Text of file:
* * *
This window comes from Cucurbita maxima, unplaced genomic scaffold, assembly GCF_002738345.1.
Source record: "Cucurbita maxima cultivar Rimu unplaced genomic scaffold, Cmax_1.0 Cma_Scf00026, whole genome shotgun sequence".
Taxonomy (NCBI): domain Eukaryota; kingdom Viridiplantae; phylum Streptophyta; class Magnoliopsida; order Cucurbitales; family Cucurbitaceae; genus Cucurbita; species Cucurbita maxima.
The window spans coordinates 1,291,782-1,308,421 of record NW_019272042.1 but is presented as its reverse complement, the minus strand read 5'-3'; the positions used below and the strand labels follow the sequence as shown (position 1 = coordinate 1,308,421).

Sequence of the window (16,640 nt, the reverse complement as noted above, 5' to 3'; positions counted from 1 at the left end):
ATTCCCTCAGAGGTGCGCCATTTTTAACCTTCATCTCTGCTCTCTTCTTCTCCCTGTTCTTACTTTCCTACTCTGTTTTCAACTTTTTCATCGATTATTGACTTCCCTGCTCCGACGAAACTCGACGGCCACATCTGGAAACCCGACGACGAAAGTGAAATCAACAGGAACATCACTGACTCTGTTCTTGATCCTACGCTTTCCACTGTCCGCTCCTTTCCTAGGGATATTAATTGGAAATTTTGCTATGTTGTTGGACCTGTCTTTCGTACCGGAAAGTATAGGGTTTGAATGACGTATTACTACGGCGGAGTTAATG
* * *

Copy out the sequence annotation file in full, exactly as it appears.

This window comes from Cucurbita maxima, unplaced genomic scaffold, assembly GCF_002738345.1.
Source record: "Cucurbita maxima cultivar Rimu unplaced genomic scaffold, Cmax_1.0 Cma_Scf00026, whole genome shotgun sequence".
Taxonomy (NCBI): domain Eukaryota; kingdom Viridiplantae; phylum Streptophyta; class Magnoliopsida; order Cucurbitales; family Cucurbitaceae; genus Cucurbita; species Cucurbita maxima.
The window spans coordinates 1,291,782-1,308,421 of record NW_019272042.1 but is presented as its reverse complement, the minus strand read 5'-3'; the positions used below and the strand labels follow the sequence as shown (position 1 = coordinate 1,308,421).

Sequence of the window (16,640 nt, the reverse complement as noted above, 5' to 3'; positions counted from 1 at the left end):
ATTCCCTCAGAGGTGCGCCATTTTTAACCTTCATCTCTGCTCTCTTCTTCTCCCTGTTCTTACTTTCCTACTCTGTTTTCAACTTTTTCATCGATTATTGACTTCCCTGCTCCGACGAAACTCGACGGCCACATCTGGAAACCCGACGACGAAAGTGAAATCAACAGGAACATCACTGACTCTGTTCTTGATCCTACGCTTTCCACTGTCCGCTCCTTTCCTAGGGATATTAATTGGAAATTTTGCTATGTTGTTGGACCTGTCTTTCGTACCGGAAAGTATAGGGTTTGAATGACGTATTACTACGGCGGAGTTAATG